“The question of sex typically needs to be sorted out early and accepted by both, [so] boundaries are respected,” says Dr Peter Robinson.
Dr Robinson is a sociologist at Swinburne University who has extensively researched gay men and their experiences with ageing.
His forthcoming research is based on semi-structured interviews from 37 gay men aged 40 and over from Auckland, London, Manchester, NYC and Sydney to qualitatively examine their relationship to older gay men during their lifetime.
Two thirds of the sample had experiences of ‘accepting’ (socially, sexually or both) older men in their youth.
But would these results be reproducible with a younger generation of gay men? Does the swell of the internet act as a catalyst for the inter-mingling of generations, or does it simply silo our ability to forge ahead with newfound friendships?
The latter, estimates Dr Robinson. “Gay culture is often sexualised. Youth is valorised,” he reminds me. “Many in the older generation feel there is a use-by date, unless they begin to exhibit a sense of youthfulness.”
This, he explains, makes it difficult for some older gay men to socialise, particularly when queer spaces centre on the punchy potential for sex.
While age isn’t a barrier for entry to gay clubs and bars, it can quickly become an obstacle inside for socialisation with younger patrons.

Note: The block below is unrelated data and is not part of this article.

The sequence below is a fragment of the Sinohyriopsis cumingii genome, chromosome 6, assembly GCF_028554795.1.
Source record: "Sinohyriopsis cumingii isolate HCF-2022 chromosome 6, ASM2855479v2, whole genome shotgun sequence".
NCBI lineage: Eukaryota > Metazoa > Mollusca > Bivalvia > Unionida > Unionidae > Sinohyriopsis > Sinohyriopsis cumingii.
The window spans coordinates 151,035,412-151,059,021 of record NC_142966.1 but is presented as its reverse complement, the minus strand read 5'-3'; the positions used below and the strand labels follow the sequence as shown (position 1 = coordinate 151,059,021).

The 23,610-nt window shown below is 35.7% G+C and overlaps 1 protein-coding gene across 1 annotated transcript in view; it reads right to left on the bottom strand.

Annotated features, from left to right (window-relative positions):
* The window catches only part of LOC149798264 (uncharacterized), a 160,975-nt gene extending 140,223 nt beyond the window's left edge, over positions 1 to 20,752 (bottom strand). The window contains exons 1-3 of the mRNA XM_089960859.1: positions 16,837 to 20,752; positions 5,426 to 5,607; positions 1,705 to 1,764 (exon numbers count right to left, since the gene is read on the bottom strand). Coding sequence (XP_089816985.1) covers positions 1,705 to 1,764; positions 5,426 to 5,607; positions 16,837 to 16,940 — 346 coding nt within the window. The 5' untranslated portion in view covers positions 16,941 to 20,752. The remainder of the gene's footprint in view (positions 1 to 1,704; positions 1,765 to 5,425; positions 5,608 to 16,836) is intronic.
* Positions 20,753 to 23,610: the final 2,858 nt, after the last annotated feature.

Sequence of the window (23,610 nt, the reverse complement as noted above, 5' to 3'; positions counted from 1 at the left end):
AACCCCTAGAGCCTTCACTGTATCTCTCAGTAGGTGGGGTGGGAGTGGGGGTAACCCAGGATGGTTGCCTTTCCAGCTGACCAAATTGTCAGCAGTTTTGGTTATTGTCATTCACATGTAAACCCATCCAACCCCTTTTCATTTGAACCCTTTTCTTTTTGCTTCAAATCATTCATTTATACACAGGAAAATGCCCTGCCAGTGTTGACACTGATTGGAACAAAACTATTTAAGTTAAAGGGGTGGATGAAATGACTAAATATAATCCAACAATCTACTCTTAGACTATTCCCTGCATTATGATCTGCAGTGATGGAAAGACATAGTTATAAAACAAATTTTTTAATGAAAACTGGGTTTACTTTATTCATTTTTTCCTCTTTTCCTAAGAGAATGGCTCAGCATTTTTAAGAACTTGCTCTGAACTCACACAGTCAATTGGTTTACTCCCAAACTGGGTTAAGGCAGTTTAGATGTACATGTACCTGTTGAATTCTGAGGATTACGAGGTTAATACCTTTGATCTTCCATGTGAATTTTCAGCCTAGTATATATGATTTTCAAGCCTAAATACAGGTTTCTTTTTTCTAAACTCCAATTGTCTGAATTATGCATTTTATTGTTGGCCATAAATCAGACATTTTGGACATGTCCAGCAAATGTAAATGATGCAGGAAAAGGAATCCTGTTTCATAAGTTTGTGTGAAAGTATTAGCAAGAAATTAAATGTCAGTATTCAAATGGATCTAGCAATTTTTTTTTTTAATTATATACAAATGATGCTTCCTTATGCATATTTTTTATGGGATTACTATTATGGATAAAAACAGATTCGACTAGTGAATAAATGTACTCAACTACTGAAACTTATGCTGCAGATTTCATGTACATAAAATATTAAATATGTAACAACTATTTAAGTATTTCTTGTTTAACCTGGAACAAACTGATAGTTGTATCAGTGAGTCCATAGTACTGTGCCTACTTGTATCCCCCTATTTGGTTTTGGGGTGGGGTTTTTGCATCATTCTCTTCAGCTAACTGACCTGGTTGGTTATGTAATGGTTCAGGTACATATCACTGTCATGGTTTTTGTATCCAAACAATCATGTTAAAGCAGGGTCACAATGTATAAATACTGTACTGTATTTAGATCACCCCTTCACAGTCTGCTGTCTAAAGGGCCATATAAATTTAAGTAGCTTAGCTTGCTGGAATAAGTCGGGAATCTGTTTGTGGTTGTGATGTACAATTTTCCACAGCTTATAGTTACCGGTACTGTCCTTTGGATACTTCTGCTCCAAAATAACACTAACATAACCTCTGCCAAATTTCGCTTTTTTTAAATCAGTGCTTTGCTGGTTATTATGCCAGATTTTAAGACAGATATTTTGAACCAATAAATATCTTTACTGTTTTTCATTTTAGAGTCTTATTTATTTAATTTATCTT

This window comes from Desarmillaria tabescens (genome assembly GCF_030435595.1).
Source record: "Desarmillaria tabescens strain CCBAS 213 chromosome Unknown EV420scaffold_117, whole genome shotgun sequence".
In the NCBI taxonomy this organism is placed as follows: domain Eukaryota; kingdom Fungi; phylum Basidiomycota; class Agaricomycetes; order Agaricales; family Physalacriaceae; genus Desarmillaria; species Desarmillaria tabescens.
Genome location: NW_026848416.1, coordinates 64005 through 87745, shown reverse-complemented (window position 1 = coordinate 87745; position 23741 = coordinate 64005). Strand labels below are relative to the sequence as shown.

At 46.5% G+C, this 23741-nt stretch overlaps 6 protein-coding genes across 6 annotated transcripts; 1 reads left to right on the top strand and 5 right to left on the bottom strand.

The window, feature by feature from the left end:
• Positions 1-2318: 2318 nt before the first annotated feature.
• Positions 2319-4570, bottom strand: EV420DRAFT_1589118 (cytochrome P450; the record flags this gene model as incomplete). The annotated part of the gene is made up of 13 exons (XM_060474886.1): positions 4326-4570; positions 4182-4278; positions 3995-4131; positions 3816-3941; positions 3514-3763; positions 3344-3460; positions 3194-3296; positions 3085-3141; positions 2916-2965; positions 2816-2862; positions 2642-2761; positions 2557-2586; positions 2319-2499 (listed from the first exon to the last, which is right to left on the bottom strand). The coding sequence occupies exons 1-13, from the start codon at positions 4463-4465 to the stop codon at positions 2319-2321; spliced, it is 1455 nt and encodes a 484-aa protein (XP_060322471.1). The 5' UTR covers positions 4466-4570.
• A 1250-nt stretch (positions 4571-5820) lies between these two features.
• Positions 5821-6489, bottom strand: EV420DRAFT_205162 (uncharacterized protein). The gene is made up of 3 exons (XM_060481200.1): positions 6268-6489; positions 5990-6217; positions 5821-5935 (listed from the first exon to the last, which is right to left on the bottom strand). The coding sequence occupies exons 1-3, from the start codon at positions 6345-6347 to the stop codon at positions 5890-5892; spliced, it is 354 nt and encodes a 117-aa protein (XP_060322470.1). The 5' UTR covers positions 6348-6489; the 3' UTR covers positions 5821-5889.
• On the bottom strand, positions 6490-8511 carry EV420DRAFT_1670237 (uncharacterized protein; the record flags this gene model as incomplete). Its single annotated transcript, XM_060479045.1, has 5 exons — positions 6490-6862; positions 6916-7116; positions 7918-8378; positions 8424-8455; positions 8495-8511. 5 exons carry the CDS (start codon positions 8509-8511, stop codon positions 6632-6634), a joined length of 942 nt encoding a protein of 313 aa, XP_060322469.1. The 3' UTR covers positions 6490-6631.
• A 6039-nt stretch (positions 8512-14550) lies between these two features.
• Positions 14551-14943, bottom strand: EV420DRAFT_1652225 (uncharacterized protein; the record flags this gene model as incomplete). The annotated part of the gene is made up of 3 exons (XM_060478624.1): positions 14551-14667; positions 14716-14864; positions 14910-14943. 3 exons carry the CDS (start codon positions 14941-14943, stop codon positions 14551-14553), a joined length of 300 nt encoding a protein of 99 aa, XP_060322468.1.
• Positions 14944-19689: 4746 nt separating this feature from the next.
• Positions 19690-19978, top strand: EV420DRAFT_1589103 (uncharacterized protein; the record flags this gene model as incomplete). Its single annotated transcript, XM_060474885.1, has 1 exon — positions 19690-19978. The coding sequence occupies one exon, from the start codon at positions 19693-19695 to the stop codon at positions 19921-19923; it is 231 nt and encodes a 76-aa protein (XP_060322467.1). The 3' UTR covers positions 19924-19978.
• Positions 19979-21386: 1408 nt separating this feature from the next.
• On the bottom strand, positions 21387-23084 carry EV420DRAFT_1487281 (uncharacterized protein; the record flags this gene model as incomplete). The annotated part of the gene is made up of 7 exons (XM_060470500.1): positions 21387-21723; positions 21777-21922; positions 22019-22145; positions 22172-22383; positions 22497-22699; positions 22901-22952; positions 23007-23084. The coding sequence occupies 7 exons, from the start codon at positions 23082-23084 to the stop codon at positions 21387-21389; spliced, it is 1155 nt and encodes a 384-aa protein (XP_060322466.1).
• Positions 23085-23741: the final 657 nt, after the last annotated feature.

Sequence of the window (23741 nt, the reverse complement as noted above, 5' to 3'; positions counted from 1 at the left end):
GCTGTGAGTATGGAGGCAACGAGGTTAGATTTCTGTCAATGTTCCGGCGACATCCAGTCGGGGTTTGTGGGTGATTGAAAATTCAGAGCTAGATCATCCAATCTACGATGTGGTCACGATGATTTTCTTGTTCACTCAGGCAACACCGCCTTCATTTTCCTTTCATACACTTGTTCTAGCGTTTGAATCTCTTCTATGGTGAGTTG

Perhaps it’s also that same punchy potential that helps evolve an acquaintance to a friendship.
“Friendship and sexual attraction are more connected than we may want to acknowledge,” offers Dennis. “While they don’t always necessarily lead to fucking, friendships with younger men help let you know that you haven’t lost your sex appeal.”
I asked Dennis what other motives might draw generations together.
“As you get older you want friends from your own generation, as well as younger friends,” he shares. “Those who are friends with only people from their own generation sometimes get caught up in their nostalgia, they become too aware of a younger generation who say and do all of these things they consider to be new… a resentment can grow.”
“The idea of mentorship is often romanticised,” he continues. “For older men it places an undue pressure to be wise, when in fact, we’re just looking for anyone – even someone 30 years younger – who can offer wisdom.”